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How to get an OIB (personal ID) number

Q: I visit Croatia a lot, and so I keep a bank account here for convenience. I went to draw out some cash recently, but was told I can’t without a special identity number. Before, all I had to do was show my passport and the account passbook. What’s it all about? I’m British, so why do I need a Croatian ID number?

A: The number the bank is asking for is a personal identity number, called “osobni identifikacijski broj” in Croatian, or OIB (pronounced oh-eeb) for short. This new form of identity number was introduced from 1st January 2009.

Previously, Croatian citizens and foreigners residing in Croatia had an identity number known as “jedinstveni maticni broj gradjana (JMBG, MBG for short)” which means “unique registration number”. The main difference between the two is that the JMBG contained personal information such as one’s date of birth, whereas the OIB consists of eleven random numbers.

The OIB is needed for all dealings with any kind of officialdom, such as paying taxes and household bills, opening and accessing a bank account, or registering a vehicle. It’s been introduced to bring Croatia into line with EU law, to make administration at all levels more efficient, and to prevent corruption.

Foreigners are now legally entitled to buy property and hold bank accounts in Croatia, and the OIB has been applied to them too, regardless of whether they live here. The OIB is now issued as part of the procedures involved in buying property. Foreigners who bought real estate before the OIB came into force have (mostly) been issued with an OIB, although they have to apply to obtain the confirmation document.

Foreigners like yourself who hold a bank account but do not own property in Croatia have to apply for an OIB to be issued. This is a straightforward process which costs nothing. The only complication is that the application form is in Croatian. It is headed “Zahtjev za odredivanjem i dodjeljivanjem osobnoga identifikacijskog broja”, which means “Request for an OIB to be issued and delivered”. It can be downloaded from www.oib.hr - Zakonska osnova (line 5 in the list on the left of the page) - Zahtjev za odredivanje OIB-a (line 3 in the sub-text).

The form is divided into three parts: as an individual you fill in part 1, headed “fizicka osoba”. If you held a Croatian ID number for any reason, it should be entered into the top line, next to MBG. In the box underneath that, headed 1.1 “Osnovni podaci”, meaning “Basic information”, you have to fill in all the spaces which apply to you:

“Ime” = Christian name; “Prezime” = surname; “Spol” = sex - you put ‘z’ if you are female, ‘m’ if male;

“Rod.prezime” = maiden name, if applicable; “Datum rodenja” = date of birth; “Mjesto rodenja” = “place of birth”;

“Drzava rodenja” = “country of birth”; “Drzavljanstvo” = “nationality” (here your entry would be “britansko”) “Adresa prebivalista” = your (permanent) address.

The second box is headed 1.2 “Podaci o identifikacijskom dokumentu” = Details of identity document. “Broj osobne iskaznice” = “ID card number”, and only applies if you hold a Croatian ID card.

Under that is “Broj putovnice” = “passport number”, which you should enter. “Datum vazenja” requires the passport expiry date, and “Zemlja izdavanja” is the country of issue, in your case “Velika Britanija”.

Box 1.3, “Podaci o roditeljima” is for details about your parents. Presumably yours don’t have Croatian ID numbers, so go to line 3: “Ime” = Christian name, first of your father (“Otac”) and then your mother (Majka”);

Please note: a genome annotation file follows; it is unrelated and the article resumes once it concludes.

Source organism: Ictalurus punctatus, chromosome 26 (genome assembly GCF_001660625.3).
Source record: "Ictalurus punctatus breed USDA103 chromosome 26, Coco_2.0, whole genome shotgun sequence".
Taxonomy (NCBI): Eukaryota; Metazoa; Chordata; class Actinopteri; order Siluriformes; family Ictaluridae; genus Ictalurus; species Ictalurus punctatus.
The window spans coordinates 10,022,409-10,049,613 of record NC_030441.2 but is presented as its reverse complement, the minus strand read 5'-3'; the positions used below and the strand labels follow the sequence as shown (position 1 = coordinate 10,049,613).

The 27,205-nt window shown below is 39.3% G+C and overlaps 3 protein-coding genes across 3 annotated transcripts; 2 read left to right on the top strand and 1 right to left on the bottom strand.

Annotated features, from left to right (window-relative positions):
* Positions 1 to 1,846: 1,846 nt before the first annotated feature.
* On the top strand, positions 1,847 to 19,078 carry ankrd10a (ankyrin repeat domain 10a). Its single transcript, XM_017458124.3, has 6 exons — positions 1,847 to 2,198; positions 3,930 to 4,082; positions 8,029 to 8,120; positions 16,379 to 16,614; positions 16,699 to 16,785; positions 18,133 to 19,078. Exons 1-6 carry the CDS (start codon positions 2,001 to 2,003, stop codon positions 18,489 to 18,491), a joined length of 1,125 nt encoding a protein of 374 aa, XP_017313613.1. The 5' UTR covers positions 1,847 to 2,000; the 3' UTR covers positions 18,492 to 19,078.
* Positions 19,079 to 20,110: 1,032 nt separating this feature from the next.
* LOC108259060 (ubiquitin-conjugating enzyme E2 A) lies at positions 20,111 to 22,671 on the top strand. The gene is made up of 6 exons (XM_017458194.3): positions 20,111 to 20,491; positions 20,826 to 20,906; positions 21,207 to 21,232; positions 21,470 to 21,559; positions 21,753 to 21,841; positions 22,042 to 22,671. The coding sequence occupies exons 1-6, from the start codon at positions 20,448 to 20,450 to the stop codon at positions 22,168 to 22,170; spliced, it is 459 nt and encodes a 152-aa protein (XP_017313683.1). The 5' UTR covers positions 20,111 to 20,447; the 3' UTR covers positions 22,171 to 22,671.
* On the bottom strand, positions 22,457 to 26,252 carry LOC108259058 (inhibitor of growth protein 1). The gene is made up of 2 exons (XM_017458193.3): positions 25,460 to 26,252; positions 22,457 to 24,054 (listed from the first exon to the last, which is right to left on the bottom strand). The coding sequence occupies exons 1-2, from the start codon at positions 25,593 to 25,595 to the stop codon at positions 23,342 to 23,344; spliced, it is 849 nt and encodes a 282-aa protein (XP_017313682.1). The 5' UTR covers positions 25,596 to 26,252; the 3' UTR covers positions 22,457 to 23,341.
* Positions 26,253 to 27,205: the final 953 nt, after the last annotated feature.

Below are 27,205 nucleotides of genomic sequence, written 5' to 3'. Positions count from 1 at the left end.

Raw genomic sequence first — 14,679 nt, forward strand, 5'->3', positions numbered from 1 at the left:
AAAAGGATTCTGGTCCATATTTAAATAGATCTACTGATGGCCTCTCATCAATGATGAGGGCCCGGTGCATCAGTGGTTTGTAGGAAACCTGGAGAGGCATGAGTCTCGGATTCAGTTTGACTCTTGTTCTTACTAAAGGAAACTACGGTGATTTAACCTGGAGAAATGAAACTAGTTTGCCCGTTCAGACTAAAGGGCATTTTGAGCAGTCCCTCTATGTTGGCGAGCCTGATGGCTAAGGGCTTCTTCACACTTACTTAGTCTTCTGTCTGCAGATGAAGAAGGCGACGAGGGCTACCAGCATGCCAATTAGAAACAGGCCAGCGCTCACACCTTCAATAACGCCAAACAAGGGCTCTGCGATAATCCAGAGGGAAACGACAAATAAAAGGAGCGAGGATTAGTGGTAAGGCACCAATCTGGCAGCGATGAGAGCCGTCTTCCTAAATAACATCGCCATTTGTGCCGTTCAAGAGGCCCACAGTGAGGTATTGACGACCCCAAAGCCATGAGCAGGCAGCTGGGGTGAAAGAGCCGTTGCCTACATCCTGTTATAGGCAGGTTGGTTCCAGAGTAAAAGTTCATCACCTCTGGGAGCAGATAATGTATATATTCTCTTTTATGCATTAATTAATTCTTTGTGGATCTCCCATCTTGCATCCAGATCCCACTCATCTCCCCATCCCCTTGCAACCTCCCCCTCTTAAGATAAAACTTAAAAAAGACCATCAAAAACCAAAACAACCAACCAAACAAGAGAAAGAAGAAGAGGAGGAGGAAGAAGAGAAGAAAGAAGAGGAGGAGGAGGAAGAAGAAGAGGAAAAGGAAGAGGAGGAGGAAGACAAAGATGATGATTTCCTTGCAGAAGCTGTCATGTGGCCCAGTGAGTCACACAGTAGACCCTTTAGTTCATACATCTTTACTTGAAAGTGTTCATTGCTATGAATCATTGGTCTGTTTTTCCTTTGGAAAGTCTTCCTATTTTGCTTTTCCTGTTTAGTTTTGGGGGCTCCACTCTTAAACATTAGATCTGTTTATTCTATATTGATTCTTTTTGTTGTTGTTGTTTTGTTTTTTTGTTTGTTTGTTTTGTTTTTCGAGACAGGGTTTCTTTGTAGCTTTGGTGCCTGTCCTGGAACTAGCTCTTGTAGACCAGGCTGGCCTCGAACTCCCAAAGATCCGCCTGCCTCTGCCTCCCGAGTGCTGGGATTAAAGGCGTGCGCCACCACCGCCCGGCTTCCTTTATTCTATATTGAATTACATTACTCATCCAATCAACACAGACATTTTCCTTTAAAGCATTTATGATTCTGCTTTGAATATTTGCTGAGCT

Prezime = surname for each: enter your mother’s married name here, her maiden name (“Rod. prezime”) goes on the line underneath.

You then go to part 3 “Popis prilozenih isprava” = “list of supporting documents”, which in your case would be a photocopy of the page from your passport showing your photo and personal details. If you had bought property in Croatia prior to the OIB you would also include a photocopy of the contract of sale and the ownership permission issued by the Ministry on Zagreb.

At the bottom of the form, you put your signature under “Potpis podnositelja zahtjeva”.

The OIB is issued by the Tax Department of the Finance Ministry, which has offices all round Croatia. If you can, take your application to your local office in person, together with your original supporting document(s). The OIB may be issued immediately, otherwise you will be asked for an address to send it to, unless you wish to collect it at a later date.

The OIB document is in two parts: the lower part forms a slip containing your number, which you should detach and keep in your wallet or in a safe place, as it is the official proof of your OIB. The upper part contains a system code (numbers) and explanatory statements:

1. the confirmation slip carries the weight of an official ID;

2. the slip is proof of your OIB;

3. the slip is issued free of charge by the Tax Department;

4. if you lose the original document, you can apply for a duplicate;

5. for all official purposes requiring identification, you can produce the slip or any other official document showing the OIB;

6. the OIB is used for any business activities involving accounts etc;

7. Below is the statement of the OIB (which should be detached along the perforation).Keep the number recorded in a safe place. Even if you lose your original OIB slip, it is often enough just to be able to quote the number, although it's wise to replace the document as quickly as possible, just in case.


For more info, please visit total-croatia.com

Last update on 24 September 2010 13:41:01

 Comments

  • Gordon Pozar
    Gordon Pozar 10 December 2013 00:03:07

    For Australian residents, once completed where does the above mentioned form need to be sent/presented in orwer to obtain an OIB number.

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